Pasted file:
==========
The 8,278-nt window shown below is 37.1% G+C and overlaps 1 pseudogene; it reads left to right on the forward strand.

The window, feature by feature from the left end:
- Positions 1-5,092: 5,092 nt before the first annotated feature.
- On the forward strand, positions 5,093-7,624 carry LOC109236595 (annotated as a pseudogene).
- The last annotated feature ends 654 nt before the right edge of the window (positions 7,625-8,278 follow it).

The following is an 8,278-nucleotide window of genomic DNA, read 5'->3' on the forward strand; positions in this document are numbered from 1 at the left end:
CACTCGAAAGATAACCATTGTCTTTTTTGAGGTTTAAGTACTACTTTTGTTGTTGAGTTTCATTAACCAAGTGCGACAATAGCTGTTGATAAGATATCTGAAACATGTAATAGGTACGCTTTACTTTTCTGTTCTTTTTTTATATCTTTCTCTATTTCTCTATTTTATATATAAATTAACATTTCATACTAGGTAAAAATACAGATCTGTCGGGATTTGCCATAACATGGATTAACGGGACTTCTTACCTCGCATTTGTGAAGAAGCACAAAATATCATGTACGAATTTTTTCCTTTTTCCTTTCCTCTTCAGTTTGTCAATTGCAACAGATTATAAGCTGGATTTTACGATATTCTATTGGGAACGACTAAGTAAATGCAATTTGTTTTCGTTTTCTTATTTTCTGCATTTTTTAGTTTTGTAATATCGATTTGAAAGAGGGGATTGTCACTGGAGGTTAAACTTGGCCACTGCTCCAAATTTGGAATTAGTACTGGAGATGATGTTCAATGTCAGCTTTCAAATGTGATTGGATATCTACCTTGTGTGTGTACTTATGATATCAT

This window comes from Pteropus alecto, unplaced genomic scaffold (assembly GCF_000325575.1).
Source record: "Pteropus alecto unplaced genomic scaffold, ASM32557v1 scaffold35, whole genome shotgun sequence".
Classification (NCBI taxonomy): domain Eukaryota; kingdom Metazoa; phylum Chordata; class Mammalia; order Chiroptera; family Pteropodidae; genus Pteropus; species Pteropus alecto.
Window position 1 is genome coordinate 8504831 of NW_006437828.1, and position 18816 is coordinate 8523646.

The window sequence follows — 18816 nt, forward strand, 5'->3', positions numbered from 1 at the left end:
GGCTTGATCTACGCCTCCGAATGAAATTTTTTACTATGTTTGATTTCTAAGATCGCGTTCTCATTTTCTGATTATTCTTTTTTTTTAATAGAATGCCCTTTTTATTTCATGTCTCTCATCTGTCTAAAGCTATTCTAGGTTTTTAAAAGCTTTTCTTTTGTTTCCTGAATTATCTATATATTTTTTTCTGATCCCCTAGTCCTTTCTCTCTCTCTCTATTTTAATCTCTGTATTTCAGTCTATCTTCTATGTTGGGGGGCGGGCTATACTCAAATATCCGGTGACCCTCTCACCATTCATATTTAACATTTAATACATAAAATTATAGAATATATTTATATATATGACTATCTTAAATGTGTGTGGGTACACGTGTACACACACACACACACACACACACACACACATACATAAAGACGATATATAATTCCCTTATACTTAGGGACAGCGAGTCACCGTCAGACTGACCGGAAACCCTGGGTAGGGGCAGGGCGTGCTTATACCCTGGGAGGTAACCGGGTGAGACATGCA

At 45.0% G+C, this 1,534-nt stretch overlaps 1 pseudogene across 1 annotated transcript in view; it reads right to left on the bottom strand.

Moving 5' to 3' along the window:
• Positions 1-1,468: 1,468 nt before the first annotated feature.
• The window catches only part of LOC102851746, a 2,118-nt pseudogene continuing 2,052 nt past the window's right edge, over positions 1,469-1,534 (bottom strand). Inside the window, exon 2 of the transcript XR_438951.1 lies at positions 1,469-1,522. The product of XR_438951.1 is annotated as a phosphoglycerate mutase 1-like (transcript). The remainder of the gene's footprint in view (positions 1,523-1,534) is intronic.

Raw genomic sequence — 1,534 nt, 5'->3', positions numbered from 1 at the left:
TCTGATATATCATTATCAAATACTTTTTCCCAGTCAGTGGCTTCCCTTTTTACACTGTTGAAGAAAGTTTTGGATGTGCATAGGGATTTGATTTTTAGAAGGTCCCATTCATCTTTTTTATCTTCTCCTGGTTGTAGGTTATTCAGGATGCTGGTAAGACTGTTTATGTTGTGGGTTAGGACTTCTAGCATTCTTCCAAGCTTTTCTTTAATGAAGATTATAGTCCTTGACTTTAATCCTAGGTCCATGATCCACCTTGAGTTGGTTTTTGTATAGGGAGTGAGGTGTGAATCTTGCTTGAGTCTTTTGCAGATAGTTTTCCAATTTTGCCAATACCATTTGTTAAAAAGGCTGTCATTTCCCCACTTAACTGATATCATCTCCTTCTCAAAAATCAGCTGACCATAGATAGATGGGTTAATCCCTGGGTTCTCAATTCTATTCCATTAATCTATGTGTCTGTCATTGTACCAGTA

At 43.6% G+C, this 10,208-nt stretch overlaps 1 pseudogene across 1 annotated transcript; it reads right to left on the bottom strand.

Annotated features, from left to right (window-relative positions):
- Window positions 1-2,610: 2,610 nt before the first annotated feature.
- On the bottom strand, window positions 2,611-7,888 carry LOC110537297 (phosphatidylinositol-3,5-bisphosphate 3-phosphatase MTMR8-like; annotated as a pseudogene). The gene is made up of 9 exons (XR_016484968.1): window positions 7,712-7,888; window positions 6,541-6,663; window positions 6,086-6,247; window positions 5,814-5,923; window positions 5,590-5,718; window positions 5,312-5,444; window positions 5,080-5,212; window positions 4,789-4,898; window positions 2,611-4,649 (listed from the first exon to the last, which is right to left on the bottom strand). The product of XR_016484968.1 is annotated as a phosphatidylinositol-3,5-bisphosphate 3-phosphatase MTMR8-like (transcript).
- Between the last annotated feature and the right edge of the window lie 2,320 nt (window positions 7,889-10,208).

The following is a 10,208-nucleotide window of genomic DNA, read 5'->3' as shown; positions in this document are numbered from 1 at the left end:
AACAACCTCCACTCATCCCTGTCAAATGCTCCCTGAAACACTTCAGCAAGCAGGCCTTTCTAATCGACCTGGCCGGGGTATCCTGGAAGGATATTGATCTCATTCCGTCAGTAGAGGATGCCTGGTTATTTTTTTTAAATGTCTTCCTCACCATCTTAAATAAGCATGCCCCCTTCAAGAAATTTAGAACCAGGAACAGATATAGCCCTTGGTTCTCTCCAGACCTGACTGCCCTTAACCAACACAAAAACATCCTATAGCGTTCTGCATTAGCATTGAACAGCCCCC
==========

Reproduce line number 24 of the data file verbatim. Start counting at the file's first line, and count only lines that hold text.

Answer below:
- Between the last annotated feature and the right edge of the window lie 2,320 nt (window positions 7,889-10,208).